Dead-Zone Prediction modeling
Jan 2015 - Current
Dead zones are sections of a water body with no or little dissolved oxygen. They affect central basin of lake Erie in summer and are caused by to thermal stratifications, HABs, and many more reasons, and can cause death of aerobic aquatic species.
Dead zones affect water treatment and hence, prediction of when they will happens, and their duration can help water treatment facilities prepare for treatment of hypoxic waters.
Mar 2018 - Current
Involving citizen science in water quality, such as nitrate and phosphate monitoring has many positive affects. Firstly, it helps in creating large sets of spatial and temporal data that can be used for source tracking of nutrients around Lake Erie by researchers and/or citizen scientists. It also helps in development of predictive models for HABs. What is more, these efforts help in education, community engagement in protecting our water resources. Finally, it also democratizes our policy making and research.
To this end, we are developing an effective DIY Spectrometry method for measuring phosphate and nitrate in the tributaries of Lake Erie, using low-cost, easily-available materials, 3D printers, and laser cutters available in many public libraries and schools. This gives citizens the tool to measure P and N of their water sample by simply taking an image of produced spectra in our spectrophotometer using our EOS application on their smart- phone. Our application performs image analysis and outputs phosphate and nitrate concentration.
September 2015 - Current
1- Intro to Biomimicry 90 minutes presentation with activities: This project takes student through 5 mains steps of thinking as a biomimist and coming up with solutions by exploring literature about natural systems and organisms. It can be tailored to grade 5-12 with younger kids doing low level biomimicry of only mimiking a model and young adults performing either systems or process level biomimicry.
2- Bee a Coder: This program integrates the arts with coding and biomimicry for grade 4-6. Interested in movement/dance throughout the natural world, students will explore the movement of bees for encoding and decoding of communication. Using the integration of the computer software Scratch and the basic movements of dance, students will code a dance to mimic a swarm of bees moving to specific regions. Each group will create a program in Scratch to decipher these dance movements; here they will learn about simple programming techniques such as creating variables, sequences, conditional and repetition statements. This could be as a competition where each group has to figure out the other groups’ secret location through a coding questionnaire and observation skills.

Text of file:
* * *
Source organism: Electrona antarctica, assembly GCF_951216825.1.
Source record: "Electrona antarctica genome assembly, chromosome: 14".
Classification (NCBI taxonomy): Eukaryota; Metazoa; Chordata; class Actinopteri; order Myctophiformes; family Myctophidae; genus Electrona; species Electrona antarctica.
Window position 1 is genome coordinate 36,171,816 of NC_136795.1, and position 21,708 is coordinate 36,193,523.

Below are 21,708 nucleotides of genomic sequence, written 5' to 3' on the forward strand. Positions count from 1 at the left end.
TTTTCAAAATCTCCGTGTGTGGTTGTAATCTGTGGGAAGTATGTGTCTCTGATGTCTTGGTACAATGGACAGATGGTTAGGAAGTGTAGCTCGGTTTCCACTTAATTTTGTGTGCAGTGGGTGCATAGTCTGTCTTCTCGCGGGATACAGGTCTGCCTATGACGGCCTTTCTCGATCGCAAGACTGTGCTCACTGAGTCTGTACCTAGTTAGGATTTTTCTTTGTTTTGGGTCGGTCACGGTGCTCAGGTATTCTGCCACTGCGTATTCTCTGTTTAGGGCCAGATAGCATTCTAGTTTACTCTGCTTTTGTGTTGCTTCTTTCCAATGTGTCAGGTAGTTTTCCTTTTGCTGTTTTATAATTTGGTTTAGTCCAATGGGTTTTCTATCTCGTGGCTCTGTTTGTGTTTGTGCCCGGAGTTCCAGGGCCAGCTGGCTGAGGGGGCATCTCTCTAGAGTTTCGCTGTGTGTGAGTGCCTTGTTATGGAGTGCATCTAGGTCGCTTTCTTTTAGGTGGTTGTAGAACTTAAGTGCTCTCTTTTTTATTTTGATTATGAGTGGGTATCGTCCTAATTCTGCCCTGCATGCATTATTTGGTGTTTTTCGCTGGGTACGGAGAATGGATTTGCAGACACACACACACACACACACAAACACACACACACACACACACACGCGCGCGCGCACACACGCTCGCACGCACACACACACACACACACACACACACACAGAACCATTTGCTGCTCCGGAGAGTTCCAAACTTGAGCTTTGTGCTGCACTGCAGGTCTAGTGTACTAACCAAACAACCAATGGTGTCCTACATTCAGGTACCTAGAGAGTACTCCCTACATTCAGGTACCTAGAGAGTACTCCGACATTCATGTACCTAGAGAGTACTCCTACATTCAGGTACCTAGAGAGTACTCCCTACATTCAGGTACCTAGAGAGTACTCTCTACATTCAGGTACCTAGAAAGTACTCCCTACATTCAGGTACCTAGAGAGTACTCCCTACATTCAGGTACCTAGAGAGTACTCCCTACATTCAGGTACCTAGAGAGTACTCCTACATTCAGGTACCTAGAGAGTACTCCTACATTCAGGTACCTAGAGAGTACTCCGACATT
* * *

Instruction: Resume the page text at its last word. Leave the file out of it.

More lessons: Macro-invertebrates 3D models for 3D printing is in progress, potential brid or termite mount lessons to follow up on. For collaboration on any of these or new lessons contact me.
Select Papers and Presentations
E2BMO: Facilitating User Interaction with a BioMimetic Ontology via Semantic Translation and Interface Design
Here, we propose a solution through a computer-aided user interface tool which integrates a biomimetic ontology with a thesaurus-based functional approach to biomimicry. Through a proof of concept illustrative case study, we demonstrate how merging existing tools can facilitate the biomimicry process in a systematic and collaborative way, broadening solution discovery.
Intro to Biomimicry workshops/presentations
March 2017, August 2017
DigiFabCon Boston MT, Austen BioInnovation Institute Akron OH
Workshop was on lessons developed to introduce student to biomimicry processes and how can one go about problem and solution driven methods to come up with nature inspired solutions. Presentation is available at request
Bee a Coder summer Camp
Bay Village Library in Cuyahoga County OH
First Bee a Coder camp for grades 3-5 supported by TIES and NeoStem Ecosystem initiative, developed and delivered in collaboration with the Center for Arts-Inspired Learning. Materials are available at request.
few DIY Spectrometry talks
February 2018, March 2018
International Women and Girls in Science Day at the Cleveland Museum of Natural History, World Water Day Celebration at the Watershed Stewardship Center Cleveland OH
Staffing a table and taking visitors into measuring nitrate and phosphate in a sample water using simple chemistry and our DIY Spectrometer.